The NEXT experiment, a search for neutrinoless double beta decay, has developed new and innovative techniques for addressing a common challenge in applying AI to experimental data: how does one train a model on imperfect simulation and successfully use it on data, with an understanding of how well the AI will work on the data?
The techniques developed by Argonne, in a collaboration with the University of Valencia, have shown that symmetry-preserving augmentation techniques, in combination with statistical measurements of the intermediate state of the model, can greatly enhance the reliability of AI techniques for experimental data.
The search for neutrinoless double beta decay is a top priority for the DOE Office of Science, Nuclear Physics, as highlighted in the 2015 long range plan. Experimental discovery of neutrinoless double beta decay would provide insights into the matter/antimatter asymmetry of the Universe and probe some of the most critical open questions in fundamental physics.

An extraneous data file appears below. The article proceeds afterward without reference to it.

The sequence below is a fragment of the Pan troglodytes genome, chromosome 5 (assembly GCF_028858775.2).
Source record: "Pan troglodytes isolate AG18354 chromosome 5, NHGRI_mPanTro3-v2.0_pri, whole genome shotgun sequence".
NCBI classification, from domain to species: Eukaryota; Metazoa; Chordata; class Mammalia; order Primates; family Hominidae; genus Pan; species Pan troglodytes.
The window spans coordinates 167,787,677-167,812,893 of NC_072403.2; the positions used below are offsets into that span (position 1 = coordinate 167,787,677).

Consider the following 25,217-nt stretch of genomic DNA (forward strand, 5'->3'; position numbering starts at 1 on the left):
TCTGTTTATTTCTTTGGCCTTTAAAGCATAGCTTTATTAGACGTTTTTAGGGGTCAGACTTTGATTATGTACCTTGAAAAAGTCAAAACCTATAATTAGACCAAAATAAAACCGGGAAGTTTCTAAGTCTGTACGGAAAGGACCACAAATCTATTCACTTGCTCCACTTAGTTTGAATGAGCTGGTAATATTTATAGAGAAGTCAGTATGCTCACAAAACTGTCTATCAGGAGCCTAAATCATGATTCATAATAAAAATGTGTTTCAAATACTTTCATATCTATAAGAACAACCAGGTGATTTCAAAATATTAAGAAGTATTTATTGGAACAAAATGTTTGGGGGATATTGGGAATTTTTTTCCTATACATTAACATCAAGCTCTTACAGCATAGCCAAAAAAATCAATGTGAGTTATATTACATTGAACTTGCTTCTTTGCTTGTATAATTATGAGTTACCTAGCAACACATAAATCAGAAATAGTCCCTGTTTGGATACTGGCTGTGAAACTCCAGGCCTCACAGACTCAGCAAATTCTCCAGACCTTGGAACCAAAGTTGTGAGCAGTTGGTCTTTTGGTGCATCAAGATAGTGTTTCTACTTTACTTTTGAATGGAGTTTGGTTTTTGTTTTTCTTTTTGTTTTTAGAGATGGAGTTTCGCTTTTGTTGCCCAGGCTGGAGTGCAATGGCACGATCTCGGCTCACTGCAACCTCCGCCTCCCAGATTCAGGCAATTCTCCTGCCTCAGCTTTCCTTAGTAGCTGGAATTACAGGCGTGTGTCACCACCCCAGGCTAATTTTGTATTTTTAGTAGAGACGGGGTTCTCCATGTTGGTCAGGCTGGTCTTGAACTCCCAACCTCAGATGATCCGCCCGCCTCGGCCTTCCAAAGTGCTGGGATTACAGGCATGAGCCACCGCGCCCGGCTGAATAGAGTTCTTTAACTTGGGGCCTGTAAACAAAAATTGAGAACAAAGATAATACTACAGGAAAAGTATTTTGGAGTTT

The NEXT series of experiments involves competitive neutrinoless double beta decay searches in Canfranc, Spain, with Argonne leading the design of the next-generation time projection chamber. The AI techniques developed in this project are applicable to current and future searches for neutrinoless double beta decay in NEXT. With an improvement of more than 50% in the figure of merit, these techniques extend the scientific reach and impact of the NEXT experimental program.